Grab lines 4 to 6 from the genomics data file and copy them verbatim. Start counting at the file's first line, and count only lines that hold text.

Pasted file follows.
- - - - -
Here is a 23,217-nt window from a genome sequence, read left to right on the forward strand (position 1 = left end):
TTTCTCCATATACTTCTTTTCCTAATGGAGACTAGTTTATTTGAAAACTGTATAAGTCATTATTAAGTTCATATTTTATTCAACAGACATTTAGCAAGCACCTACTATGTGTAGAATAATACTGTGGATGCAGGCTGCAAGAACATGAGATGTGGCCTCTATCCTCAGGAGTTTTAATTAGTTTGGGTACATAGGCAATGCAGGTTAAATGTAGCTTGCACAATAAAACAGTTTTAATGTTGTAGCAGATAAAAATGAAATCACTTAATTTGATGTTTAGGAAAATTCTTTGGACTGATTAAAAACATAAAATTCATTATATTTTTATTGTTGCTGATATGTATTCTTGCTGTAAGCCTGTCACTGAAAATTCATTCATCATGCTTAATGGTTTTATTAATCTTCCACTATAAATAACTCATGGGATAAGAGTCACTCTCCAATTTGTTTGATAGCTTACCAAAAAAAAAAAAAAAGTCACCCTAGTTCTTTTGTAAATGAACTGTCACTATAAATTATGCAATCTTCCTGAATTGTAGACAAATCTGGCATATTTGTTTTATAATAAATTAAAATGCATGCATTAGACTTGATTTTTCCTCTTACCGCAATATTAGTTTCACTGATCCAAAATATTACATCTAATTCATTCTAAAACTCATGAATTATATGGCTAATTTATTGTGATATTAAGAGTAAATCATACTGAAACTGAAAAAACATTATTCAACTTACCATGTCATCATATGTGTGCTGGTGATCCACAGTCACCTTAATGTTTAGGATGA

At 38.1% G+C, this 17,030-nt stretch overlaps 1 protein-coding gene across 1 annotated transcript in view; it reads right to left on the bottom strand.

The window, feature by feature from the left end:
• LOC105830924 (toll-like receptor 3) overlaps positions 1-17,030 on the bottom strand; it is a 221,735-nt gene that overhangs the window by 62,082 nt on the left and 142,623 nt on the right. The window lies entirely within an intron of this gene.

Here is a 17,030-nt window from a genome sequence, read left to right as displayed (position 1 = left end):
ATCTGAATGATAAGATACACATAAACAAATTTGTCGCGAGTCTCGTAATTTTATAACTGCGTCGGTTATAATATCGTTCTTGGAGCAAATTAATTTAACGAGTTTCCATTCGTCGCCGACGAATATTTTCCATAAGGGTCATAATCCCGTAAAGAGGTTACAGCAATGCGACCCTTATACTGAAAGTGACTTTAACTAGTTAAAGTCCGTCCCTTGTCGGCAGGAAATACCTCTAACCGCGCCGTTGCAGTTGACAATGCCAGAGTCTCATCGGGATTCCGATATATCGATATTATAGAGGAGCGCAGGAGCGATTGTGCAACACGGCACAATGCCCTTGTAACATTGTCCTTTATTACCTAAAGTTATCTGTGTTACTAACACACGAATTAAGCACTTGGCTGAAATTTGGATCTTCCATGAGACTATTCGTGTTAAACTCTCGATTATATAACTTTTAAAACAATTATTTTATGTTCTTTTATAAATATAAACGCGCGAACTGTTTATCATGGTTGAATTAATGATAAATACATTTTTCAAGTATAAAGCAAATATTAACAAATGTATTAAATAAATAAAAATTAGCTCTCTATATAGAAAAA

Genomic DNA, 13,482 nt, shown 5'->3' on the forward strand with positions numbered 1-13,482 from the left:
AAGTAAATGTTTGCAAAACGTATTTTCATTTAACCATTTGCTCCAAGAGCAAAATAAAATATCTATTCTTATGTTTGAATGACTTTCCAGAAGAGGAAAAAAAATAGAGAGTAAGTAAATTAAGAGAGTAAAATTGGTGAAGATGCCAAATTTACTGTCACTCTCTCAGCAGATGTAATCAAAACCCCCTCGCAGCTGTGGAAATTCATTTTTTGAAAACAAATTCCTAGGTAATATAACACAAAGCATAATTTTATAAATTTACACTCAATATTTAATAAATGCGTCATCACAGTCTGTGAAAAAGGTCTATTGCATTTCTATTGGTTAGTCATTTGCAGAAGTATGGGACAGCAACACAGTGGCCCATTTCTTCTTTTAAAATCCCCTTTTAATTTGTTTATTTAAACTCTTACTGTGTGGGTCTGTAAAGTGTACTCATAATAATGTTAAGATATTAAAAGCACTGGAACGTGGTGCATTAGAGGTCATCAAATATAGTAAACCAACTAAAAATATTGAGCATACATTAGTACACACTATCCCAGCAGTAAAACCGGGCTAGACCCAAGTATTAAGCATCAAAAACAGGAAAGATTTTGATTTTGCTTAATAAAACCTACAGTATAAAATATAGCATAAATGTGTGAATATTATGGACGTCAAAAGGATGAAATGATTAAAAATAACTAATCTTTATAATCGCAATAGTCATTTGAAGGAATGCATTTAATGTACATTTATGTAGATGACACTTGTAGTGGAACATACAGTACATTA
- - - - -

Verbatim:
The window, feature by feature from the left end:
• LOC105830924 (toll-like receptor 3) overlaps positions 1-17,030 on the bottom strand; it is a 221,735-nt gene that overhangs the window by 62,082 nt on the left and 142,623 nt on the right. The window lies entirely within an intron of this gene.

Here is a 17,030-nt window from a genome sequence, read left to right as displayed (position 1 = left end):